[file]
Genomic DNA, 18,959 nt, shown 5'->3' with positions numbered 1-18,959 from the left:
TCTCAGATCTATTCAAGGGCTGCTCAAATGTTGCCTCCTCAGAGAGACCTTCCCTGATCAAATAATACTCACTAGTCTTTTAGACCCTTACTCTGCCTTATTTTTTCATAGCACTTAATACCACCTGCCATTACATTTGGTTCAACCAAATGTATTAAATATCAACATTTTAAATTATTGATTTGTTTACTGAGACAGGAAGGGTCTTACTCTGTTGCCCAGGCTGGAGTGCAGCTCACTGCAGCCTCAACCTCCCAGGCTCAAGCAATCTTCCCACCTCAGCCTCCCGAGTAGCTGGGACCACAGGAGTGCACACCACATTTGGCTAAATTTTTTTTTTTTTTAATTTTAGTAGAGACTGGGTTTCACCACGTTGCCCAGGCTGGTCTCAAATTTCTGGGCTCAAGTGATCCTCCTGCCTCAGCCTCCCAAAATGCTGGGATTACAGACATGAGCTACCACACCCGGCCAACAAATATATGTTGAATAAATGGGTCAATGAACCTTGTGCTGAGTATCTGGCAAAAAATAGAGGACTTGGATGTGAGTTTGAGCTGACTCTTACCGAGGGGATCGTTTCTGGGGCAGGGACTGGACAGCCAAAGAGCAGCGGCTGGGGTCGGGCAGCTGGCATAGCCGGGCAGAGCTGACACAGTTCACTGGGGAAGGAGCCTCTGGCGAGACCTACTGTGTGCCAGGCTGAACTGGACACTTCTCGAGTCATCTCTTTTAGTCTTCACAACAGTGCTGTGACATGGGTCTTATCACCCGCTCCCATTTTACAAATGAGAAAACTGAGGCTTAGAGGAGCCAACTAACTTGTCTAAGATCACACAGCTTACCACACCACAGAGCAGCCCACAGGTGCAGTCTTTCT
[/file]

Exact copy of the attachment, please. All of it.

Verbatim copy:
Genomic DNA, 18,959 nt, shown 5'->3' with positions numbered 1-18,959 from the left:
TCTCAGATCTATTCAAGGGCTGCTCAAATGTTGCCTCCTCAGAGAGACCTTCCCTGATCAAATAATACTCACTAGTCTTTTAGACCCTTACTCTGCCTTATTTTTTCATAGCACTTAATACCACCTGCCATTACATTTGGTTCAACCAAATGTATTAAATATCAACATTTTAAATTATTGATTTGTTTACTGAGACAGGAAGGGTCTTACTCTGTTGCCCAGGCTGGAGTGCAGCTCACTGCAGCCTCAACCTCCCAGGCTCAAGCAATCTTCCCACCTCAGCCTCCCGAGTAGCTGGGACCACAGGAGTGCACACCACATTTGGCTAAATTTTTTTTTTTTTTAATTTTAGTAGAGACTGGGTTTCACCACGTTGCCCAGGCTGGTCTCAAATTTCTGGGCTCAAGTGATCCTCCTGCCTCAGCCTCCCAAAATGCTGGGATTACAGACATGAGCTACCACACCCGGCCAACAAATATATGTTGAATAAATGGGTCAATGAACCTTGTGCTGAGTATCTGGCAAAAAATAGAGGACTTGGATGTGAGTTTGAGCTGACTCTTACCGAGGGGATCGTTTCTGGGGCAGGGACTGGACAGCCAAAGAGCAGCGGCTGGGGTCGGGCAGCTGGCATAGCCGGGCAGAGCTGACACAGTTCACTGGGGAAGGAGCCTCTGGCGAGACCTACTGTGTGCCAGGCTGAACTGGACACTTCTCGAGTCATCTCTTTTAGTCTTCACAACAGTGCTGTGACATGGGTCTTATCACCCGCTCCCATTTTACAAATGAGAAAACTGAGGCTTAGAGGAGCCAACTAACTTGTCTAAGATCACACAGCTTACCACACCACAGAGCAGCCCACAGGTGCAGTCTTTCT